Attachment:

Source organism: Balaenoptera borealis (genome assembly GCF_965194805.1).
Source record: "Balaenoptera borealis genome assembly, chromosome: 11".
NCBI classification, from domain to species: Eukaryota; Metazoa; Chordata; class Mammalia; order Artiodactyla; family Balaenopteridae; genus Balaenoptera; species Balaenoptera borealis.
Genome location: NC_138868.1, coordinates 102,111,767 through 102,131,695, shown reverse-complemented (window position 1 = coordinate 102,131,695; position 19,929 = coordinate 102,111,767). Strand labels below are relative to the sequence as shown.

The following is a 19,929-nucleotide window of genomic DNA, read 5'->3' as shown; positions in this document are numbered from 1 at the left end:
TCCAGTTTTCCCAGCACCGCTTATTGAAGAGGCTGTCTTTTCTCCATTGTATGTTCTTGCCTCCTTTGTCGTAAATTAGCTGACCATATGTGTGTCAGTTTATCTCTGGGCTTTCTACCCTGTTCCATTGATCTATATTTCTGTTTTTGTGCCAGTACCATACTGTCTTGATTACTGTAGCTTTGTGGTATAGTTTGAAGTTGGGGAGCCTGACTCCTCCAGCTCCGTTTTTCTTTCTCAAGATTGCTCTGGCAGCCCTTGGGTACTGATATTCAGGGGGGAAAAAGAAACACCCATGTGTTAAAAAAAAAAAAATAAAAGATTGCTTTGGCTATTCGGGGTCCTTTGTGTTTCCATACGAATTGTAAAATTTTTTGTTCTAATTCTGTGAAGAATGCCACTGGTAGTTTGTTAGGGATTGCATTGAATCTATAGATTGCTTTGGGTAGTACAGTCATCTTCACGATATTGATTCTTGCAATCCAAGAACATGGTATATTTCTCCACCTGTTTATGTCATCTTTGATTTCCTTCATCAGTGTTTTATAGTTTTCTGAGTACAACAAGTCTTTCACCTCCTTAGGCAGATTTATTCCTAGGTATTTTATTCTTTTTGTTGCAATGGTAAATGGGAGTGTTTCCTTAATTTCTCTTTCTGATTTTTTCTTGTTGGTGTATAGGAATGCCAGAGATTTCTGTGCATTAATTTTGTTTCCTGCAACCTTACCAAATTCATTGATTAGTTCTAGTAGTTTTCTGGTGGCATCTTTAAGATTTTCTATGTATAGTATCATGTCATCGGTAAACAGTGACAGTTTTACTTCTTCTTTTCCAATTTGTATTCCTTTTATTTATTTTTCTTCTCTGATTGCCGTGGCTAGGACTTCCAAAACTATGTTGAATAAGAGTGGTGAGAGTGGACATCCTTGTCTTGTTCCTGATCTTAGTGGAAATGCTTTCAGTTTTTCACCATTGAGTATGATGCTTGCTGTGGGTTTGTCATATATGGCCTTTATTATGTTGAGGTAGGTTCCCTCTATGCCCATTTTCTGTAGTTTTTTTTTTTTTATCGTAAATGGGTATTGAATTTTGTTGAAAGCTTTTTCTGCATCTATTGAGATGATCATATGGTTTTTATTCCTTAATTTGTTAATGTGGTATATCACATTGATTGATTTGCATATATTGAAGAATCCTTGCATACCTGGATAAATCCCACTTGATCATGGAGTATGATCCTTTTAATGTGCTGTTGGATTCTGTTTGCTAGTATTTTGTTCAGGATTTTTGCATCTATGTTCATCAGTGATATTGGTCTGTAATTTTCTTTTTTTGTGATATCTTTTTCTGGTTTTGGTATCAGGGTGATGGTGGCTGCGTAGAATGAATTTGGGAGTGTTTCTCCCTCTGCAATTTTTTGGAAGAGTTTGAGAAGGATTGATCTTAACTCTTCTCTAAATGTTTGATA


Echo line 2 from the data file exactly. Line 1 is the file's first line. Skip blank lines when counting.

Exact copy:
Source record: "Balaenoptera borealis genome assembly, chromosome: 11".